I call this idea: Least Invasive Technology (LIT).
So in order to choose a technological tool according to LIT you would first consider whether or not it can do the job you need to get done. For example when I need to do some coding if I were to want to use my iPad instead of my laptop it really wouldn't be feasible because most coding programs don't run on an iPad and it isn't really capable yet of the kind of multitasking you need in coding. Therefore I would need the laptop.
The second consideration, invasion to human interaction is a little trickier, but it cannot be answered until the first one is. For example a whiteboard is a piece of technology, we don't normally think of it as one, but it is. Both a whiteboard and a mirrored iPad can be used the draw visuals during a class, so they would both pass item number 1 if we were considering them. But which one causes more invasion to the human interaction?
That is a little harder to say because a whiteboard causes you to look away from students and to be at the front of the room, whereas an iPad can allow you to face anyway you want and be anywhere in the room you want. However people may be more comfortable with the use of the whiteboard than they are with a mirrored iPad because they are use to it.
Familiarity can make a technology less invasive than it might otherwise be. Novelty on the other hand can make technology more invasive than it might otherwise be. For example, my Pebble smartwatch is about as least invasive as technology can get, far less invasive than a phone being pulled out of a pocket or purse to check a notification. At least it is until somebody notices it, at which point it invades because of the novelty and becomes at least for a time the focus of conversation.
Invasion for novelty's sake will eventually wear off as a technology becomes more ubiquitous. And at least this type of invasion keeps you centered on interacting by conversation with person, it just may not be the interaction that you intended. That makes novelty something to consider when choosing a technology, but not the controlling factor.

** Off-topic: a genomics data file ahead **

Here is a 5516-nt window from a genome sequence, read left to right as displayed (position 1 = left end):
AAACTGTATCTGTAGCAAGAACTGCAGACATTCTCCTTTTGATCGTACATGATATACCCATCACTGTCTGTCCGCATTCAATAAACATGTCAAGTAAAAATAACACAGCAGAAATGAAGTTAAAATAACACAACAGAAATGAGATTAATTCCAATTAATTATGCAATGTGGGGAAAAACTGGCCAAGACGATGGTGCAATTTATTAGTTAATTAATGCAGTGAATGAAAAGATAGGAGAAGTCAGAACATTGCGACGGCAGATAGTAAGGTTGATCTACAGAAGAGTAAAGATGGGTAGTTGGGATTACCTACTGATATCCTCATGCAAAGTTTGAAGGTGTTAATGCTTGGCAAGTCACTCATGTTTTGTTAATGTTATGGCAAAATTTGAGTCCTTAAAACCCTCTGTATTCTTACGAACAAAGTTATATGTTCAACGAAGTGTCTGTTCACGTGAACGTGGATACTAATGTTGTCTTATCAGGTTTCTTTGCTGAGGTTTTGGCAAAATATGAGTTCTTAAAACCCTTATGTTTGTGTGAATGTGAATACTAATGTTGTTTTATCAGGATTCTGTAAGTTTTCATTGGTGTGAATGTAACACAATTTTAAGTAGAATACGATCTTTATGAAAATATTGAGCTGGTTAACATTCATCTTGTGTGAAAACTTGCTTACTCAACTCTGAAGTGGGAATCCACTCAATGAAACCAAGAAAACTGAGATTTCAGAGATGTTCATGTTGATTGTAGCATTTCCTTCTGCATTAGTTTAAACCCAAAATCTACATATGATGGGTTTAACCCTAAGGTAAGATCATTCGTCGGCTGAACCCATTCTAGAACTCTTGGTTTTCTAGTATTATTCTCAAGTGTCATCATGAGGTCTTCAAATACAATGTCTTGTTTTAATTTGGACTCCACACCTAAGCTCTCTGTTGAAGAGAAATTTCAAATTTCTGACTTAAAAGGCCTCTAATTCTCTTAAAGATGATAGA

I think the most important factor to currently consider when practicing LIT with electronic technologies is screen size.
|Apple Products, conveniently lined up by size|
When the screen is creating a barrier between you and the person you are interacting with, than the smaller the screen size the better. For example, if you can use either an iPad or a MacBook to take notes at a meeting you should choose the iPad. The iPad creates a smaller barrier between you and the others in the meeting and it can be used lying flat on a table or desk some of the time, making it the least invasive technology for the purpose.
When, however, the screen is facilitating interaction between you and another person the larger screen size may actually prove less invasive to the interaction. For example if I can video conference on either my iPhone or my iMac I will choose the iMac because it creates a better interaction with the other person.
We appear to be on a rapid march towards mainstream adoption of internet 3.0, the internet of things. In this new phase of the internet and technology more and more things will become connected. More tools will mediate between us and the environment through electronics. In this world being able to practice the philosophy of Least Invasive Technology will become increasingly important.
I hope something I have said today has sparked your interest, and I hope you will share it with someone else. I would like to see this idea be spread far and adopted by many. I hope it can help us to remember, to live better.